On the other hand, of course, the country must be put on a better footing, as we have recognized for several years and are acting accordingly. We can illustrate this briefly through the concept – and practice – of opening up to the East, as the inharic Foreign Minister Péter Szijjártó has often said. Thirdly, it is obvious to me that we, like Norway and Switzerland and now also the United Kingdom, should start negotiations with the EU and the individual Member States in parallel with the withdrawal. In other words, we should conclude a separate treaty along the lines of those countries for which we are now economically strong enough and no longer a vulnerable country that cannot stand on its own two feet. We are already beyond that. What is wrong with Norway not being a member of the EU? Nothing. In other words, a hypothetical exit should not mean opposition, but a renegotiation of the new relationship with the Union, which is now sovereign. Of course, this is not an easy task, but it is not insurmountable.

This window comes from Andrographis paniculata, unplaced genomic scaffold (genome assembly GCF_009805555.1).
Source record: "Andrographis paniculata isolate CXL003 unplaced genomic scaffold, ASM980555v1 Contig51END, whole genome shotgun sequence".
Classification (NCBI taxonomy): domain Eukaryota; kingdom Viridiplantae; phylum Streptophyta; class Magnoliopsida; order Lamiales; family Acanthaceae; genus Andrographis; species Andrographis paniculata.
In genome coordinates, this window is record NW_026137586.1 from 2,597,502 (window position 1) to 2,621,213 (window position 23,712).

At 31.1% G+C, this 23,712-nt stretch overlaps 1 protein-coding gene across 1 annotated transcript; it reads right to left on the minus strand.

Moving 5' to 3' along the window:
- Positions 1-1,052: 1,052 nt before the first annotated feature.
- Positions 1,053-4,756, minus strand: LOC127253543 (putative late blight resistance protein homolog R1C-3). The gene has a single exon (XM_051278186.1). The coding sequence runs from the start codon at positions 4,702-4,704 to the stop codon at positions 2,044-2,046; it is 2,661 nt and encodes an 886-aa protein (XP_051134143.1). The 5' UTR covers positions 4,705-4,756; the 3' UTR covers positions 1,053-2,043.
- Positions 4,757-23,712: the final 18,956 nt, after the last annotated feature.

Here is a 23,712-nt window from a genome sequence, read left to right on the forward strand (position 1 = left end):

From a military point of view, our withdrawal is irrelevant, especially considering that we have been and remain a member of NATO since 1999. We don’t need to set up military centres in towns and villages like in Switzerland, but of course we have to continue to expand our armed forces – and we do.

And finally, and this is perhaps the most important thing, from a cultural, value and ideological point of view, the argument for remaining in the EU would be that we are supposedly held together by Greek and Roman knowledge and Christian morals. But is that still true? The answer is no, unfortunately not anymore. While the West is now consciously – and I stress consciously – breaking with Christian morals and values and instead striving to build a cosmopolitan, faceless world society based on the unrestrained self-exploitation and self-destruction of the individual (see The Great Reset), we Hungarians, Poles and Central Eastern Europeans are sticking to our millennia-old cultural and religious foundations. Our way of life. And that takes precedence over all other considerations.

I will end here, I will not draw any more side-by-side conclusions. I would just like to say that Viktor Orbán’s Fidesz – rightly – left the European People’s Party only after a very slow and long period of reflection and waiting. But: In the end, we left without losing face, and we were not the ones who were kicked out! That’s a big difference. This is the right model. Because if we give in now, we will lose. Everything we fought for would then be lost.

The author is a political scientist and research advisor at the Hungarian Centre for Fundamental Rights

Source: Magyar Nemzet